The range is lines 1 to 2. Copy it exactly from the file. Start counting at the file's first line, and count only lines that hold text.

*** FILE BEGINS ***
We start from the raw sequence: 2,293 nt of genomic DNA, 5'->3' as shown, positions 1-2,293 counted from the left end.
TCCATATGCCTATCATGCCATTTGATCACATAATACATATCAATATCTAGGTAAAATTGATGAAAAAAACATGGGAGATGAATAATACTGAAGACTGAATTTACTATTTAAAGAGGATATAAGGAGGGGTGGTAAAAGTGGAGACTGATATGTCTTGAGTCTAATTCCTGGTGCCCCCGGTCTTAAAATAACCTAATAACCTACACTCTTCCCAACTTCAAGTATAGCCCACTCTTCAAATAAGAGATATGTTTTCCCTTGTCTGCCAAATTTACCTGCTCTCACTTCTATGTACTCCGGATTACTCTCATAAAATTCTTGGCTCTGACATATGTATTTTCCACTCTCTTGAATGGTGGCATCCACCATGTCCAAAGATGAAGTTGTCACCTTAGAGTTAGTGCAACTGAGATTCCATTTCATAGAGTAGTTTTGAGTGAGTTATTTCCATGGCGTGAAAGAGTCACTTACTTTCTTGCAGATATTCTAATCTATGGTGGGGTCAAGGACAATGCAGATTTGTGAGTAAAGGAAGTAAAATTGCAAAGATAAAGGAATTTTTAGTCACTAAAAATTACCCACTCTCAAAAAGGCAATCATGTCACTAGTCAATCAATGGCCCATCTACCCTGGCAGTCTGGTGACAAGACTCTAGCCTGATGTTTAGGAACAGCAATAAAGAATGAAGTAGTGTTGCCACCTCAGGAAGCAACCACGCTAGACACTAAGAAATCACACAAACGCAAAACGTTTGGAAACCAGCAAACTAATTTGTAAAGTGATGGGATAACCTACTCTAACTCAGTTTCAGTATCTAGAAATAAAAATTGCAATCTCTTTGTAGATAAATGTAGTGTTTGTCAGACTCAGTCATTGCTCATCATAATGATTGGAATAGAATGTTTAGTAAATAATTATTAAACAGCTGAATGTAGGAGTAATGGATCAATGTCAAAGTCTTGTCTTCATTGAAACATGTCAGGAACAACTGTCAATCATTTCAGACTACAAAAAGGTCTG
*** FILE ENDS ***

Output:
We start from the raw sequence: 2,293 nt of genomic DNA, 5'->3' as shown, positions 1-2,293 counted from the left end.
TCCATATGCCTATCATGCCATTTGATCACATAATACATATCAATATCTAGGTAAAATTGATGAAAAAAACATGGGAGATGAATAATACTGAAGACTGAATTTACTATTTAAAGAGGATATAAGGAGGGGTGGTAAAAGTGGAGACTGATATGTCTTGAGTCTAATTCCTGGTGCCCCCGGTCTTAAAATAACCTAATAACCTACACTCTTCCCAACTTCAAGTATAGCCCACTCTTCAAATAAGAGATATGTTTTCCCTTGTCTGCCAAATTTACCTGCTCTCACTTCTATGTACTCCGGATTACTCTCATAAAATTCTTGGCTCTGACATATGTATTTTCCACTCTCTTGAATGGTGGCATCCACCATGTCCAAAGATGAAGTTGTCACCTTAGAGTTAGTGCAACTGAGATTCCATTTCATAGAGTAGTTTTGAGTGAGTTATTTCCATGGCGTGAAAGAGTCACTTACTTTCTTGCAGATATTCTAATCTATGGTGGGGTCAAGGACAATGCAGATTTGTGAGTAAAGGAAGTAAAATTGCAAAGATAAAGGAATTTTTAGTCACTAAAAATTACCCACTCTCAAAAAGGCAATCATGTCACTAGTCAATCAATGGCCCATCTACCCTGGCAGTCTGGTGACAAGACTCTAGCCTGATGTTTAGGAACAGCAATAAAGAATGAAGTAGTGTTGCCACCTCAGGAAGCAACCACGCTAGACACTAAGAAATCACACAAACGCAAAACGTTTGGAAACCAGCAAACTAATTTGTAAAGTGATGGGATAACCTACTCTAACTCAGTTTCAGTATCTAGAAATAAAAATTGCAATCTCTTTGTAGATAAATGTAGTGTTTGTCAGACTCAGTCATTGCTCATCATAATGATTGGAATAGAATGTTTAGTAAATAATTATTAAACAGCTGAATGTAGGAGTAATGGATCAATGTCAAAGTCTTGTCTTCATTGAAACATGTCAGGAACAACTGTCAATCATTTCAGACTACAAAAAGGTCTG